standard Grade Biology - topic one : Biosphere

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  • Created by: Bethany
  • Created on: 08-10-11 16:14

Control and Management 

Pollutantssubstances that have an adverse effect on the environment

Toxica word meaning much the same as poisonous

Radiation high energy waves from nuclear fuels that cause damage to cells

Organic a substance that has come from a living organism

Species a group of organisms that can interbreed and produce fertile offspring

Insecticides chemicals used to kill insects that reduce the yield of crops

Herbicides chemicals used to kill weeds that compete with the crop plants

Fungicides chemicals used to kill fungi that can damage seeds and leaves

Sources of pollution  Pollution affects the air, the land, fresh water and the sea. You are expected to know that the main sources of pollution are from:

industry - soot, carbon dioxide, sulphur dioxide, oxides of nitrogen, oil, heavy metals and radiation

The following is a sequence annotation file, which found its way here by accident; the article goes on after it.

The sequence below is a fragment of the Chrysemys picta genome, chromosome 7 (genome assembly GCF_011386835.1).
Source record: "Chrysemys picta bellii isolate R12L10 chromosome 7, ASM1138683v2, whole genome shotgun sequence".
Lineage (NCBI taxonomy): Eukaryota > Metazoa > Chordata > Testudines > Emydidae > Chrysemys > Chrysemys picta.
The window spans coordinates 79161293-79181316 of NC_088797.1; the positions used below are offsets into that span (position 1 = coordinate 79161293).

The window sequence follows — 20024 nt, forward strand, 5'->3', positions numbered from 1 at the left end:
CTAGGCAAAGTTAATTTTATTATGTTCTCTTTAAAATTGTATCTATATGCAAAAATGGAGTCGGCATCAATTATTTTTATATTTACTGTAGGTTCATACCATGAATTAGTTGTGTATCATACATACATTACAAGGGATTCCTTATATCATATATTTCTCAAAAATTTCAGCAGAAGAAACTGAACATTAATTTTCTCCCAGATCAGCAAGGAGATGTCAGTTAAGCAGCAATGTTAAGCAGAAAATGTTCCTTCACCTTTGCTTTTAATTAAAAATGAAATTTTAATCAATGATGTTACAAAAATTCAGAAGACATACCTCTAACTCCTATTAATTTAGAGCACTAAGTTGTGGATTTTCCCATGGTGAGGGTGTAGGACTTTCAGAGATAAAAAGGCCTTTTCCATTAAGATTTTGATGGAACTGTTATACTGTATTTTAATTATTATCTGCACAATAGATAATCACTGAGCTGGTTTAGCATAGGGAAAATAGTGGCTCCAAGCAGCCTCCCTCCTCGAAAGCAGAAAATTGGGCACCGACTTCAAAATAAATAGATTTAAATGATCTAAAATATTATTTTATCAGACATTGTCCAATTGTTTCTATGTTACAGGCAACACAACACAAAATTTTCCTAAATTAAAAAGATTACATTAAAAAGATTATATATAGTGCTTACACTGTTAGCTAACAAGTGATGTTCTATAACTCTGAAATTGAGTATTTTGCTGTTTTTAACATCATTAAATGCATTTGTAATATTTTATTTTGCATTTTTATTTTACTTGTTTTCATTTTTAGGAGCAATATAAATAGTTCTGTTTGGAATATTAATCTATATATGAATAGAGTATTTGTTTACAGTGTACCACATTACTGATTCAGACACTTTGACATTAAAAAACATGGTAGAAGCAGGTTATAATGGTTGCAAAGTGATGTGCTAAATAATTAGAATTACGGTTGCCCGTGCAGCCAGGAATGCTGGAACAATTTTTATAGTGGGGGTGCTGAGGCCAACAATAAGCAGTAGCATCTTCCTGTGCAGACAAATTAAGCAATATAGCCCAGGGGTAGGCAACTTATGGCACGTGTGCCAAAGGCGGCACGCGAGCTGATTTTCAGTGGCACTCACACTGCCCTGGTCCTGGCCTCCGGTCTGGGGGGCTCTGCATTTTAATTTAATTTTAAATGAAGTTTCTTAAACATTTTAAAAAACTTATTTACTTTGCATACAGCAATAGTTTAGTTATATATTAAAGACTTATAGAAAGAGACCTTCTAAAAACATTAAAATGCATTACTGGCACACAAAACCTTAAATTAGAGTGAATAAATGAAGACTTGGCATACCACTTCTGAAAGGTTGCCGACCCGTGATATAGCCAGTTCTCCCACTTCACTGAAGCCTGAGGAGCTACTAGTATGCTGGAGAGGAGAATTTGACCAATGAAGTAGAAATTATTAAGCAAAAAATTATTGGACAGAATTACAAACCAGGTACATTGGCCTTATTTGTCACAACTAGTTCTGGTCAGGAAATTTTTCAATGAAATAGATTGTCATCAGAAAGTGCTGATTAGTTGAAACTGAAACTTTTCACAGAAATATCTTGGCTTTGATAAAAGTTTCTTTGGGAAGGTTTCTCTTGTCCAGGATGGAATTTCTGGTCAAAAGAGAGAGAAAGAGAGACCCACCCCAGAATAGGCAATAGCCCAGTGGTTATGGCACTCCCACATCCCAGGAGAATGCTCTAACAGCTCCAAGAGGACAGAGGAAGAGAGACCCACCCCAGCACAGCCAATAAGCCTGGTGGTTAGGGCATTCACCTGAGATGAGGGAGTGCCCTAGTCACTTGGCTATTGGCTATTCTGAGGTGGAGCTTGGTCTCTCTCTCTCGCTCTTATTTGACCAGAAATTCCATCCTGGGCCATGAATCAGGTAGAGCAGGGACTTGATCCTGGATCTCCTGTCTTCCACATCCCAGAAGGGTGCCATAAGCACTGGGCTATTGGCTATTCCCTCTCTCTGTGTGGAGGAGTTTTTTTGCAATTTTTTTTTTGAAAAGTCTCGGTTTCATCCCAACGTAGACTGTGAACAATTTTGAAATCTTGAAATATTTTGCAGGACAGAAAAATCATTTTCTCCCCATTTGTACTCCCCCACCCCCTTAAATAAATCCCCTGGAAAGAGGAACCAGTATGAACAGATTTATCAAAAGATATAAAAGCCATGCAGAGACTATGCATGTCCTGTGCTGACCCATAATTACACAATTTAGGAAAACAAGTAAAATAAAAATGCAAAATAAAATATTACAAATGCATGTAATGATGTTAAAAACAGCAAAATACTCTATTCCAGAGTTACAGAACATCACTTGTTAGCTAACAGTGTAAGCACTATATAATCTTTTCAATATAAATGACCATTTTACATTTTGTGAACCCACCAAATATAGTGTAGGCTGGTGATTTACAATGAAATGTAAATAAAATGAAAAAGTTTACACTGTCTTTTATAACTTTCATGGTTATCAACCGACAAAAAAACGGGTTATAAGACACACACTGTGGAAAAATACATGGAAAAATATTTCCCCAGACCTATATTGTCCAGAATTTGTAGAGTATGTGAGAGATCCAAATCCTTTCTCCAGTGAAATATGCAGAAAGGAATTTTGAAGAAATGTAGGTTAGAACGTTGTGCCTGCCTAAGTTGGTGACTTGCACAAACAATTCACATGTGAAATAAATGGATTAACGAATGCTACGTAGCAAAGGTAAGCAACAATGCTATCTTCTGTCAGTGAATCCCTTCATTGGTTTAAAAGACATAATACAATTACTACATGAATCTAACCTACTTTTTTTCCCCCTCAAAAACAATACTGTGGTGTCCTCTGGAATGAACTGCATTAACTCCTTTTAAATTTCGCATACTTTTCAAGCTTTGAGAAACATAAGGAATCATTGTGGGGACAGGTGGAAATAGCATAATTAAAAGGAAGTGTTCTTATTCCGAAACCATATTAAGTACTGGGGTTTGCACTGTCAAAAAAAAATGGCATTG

agriculture - pesticides, run off from silage, excess fertilisers and slurry

households - sewage, detergents, litter and domestic waste

Modern society requires increasing use of energy, but there are drawbacks associated with both of the main ways in which energy is produced. These areburning fossil fuel reserves (coal, gas and oil) and from nuclear power.

Burning fossil fuels creates soot and smogs which restrict photosynthesis in plants and coats the environment with grime. In addition sulphur dioxide and carbon dioxide are produced. These lead to acid rain and global warming. We are also using up resources which can never be replaced.

The main alternative is nuclear power which carries a risk of dangerous leaks of radiation at high levels and involves the constant release of low level radiation in the cooling water from power stations. Radiation is known to increase the risk of cancer. The used fuel has to be stored and the long term effects of storing highly radioactive materials are unknown.

examples of how pollution can be controlled :

legislation by parliament, for example the Clean Air Acts

European agreements to decrease sulphur dioxide emissions

world agreements to reduce carbon dioxide production

removal of sulphur and nitrogen oxides from flue gases from power station chimneys

fitting catalytic converters to car exhausts

use of lead free petrol

treatment of sewage before releasing it into rivers

Effect of sewage on water

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